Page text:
How Scotland Celebrates New Year
We hope that you all had a fantastic Christmas, and that you’re thoroughly enjoying the party season! In a few hours time we’ll be welcoming 2015, and here in Scotland Hogmanay is celebrated in a myriad of strange and spectacular ways!
Hogmanay, in case you’re confused, is the Scots word for December 31st, and has become synonymous with New Year celebrations across the country. The origins of the word are unclear, but the festivities themselves have roots in the Norse celebrations of the winter solstice, the Gaelic Samhain, and the Viking Yule festival. In Edinburgh, the city welcomes the New Year with a public party in the centre of the new town, a event which has grown each year into a panoply of live music, fireworks and other fabulous festivities.
In other parts of the country, however, Hogmanay is celebrated in slightly more… unusual ways! The town of Stonehaven puts on an incredible show on December 31st as townsmen form a procession and march through the streets wielding fireballs – balls of chicken wire and cloth that are set alight. Those who are brave enough swing burning balls through the air until they reach the sea and thrown them in, whilst the rest of the town watches from a safe distance! Legend has it that this slightly unorthodox tradition was originally designed to ward off witches, but in truth there isn’t any documented evidence of the festival before 1908. Whatever its reasons, it sure is spectacular to watch!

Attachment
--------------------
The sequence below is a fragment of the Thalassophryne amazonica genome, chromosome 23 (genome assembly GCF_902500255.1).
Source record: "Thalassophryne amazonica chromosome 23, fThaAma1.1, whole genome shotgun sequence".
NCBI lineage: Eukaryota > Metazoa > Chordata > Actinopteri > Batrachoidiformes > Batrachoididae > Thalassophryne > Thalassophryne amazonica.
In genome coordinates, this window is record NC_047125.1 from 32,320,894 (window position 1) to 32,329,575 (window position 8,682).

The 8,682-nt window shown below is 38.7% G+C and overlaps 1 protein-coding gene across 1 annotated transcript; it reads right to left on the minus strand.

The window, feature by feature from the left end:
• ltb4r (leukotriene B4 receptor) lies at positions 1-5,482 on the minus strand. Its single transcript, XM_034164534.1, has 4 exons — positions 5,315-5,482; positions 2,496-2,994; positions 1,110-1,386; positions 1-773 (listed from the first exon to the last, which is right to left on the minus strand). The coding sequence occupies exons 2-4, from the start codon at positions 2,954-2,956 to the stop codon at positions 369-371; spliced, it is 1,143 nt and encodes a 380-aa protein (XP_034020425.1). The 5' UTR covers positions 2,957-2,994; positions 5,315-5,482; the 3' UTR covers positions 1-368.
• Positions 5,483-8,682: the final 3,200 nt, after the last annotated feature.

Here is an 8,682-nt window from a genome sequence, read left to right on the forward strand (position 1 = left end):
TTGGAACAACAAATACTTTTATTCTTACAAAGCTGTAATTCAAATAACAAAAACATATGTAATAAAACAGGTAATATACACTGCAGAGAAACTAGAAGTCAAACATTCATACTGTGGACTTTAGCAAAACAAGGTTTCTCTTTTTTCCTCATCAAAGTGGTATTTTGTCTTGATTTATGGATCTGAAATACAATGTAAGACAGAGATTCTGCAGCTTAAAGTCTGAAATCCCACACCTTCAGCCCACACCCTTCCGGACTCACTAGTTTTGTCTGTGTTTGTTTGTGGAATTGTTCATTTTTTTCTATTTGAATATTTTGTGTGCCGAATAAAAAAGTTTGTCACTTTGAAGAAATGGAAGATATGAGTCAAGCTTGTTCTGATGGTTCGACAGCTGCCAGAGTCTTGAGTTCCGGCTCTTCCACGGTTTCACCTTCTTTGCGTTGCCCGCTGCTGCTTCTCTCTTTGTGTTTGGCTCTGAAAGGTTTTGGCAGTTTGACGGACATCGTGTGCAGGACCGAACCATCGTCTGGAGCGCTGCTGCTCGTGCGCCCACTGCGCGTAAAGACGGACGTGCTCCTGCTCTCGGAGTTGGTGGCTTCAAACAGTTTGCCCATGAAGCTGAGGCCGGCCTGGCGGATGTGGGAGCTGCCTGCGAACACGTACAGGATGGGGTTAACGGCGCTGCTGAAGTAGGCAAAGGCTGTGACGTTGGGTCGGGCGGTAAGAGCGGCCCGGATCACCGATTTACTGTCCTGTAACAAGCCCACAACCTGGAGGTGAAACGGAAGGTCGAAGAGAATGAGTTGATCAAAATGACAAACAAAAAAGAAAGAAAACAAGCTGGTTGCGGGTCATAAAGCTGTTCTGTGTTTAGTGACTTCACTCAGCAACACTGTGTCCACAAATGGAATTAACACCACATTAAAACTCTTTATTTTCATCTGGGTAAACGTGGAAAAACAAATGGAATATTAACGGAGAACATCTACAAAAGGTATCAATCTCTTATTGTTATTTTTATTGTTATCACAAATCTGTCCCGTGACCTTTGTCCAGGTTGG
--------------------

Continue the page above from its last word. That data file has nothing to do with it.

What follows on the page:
In the town of Burghead, the people have a similarly unique and peculiar tradition which celebrates New Year not once, but twice! While others in Britain protested at the loss of 10 days which resulted from the transition between the Julian calendar and the Gregorian calendar in the 1750s, the citizens of Burghead took advantage of it. The town now celebrates New Year on December 31st, and then again on January 11th (any excuse for another party!). Whilst Hogmanay is observed more conventionally, January 11th (or sometimes the 10th) is commemorated with the “burning of the Clavie”. A Clavie is a half-cask filled with wood, which is mounted on a pole a set alight. It’s then paraded through the streets by the Clavie Crew, who carry it up to the top of Dorrie hill, handing out smouldering parts of the Clavie to the townspeople to wish them luck for the new year. Well, why not?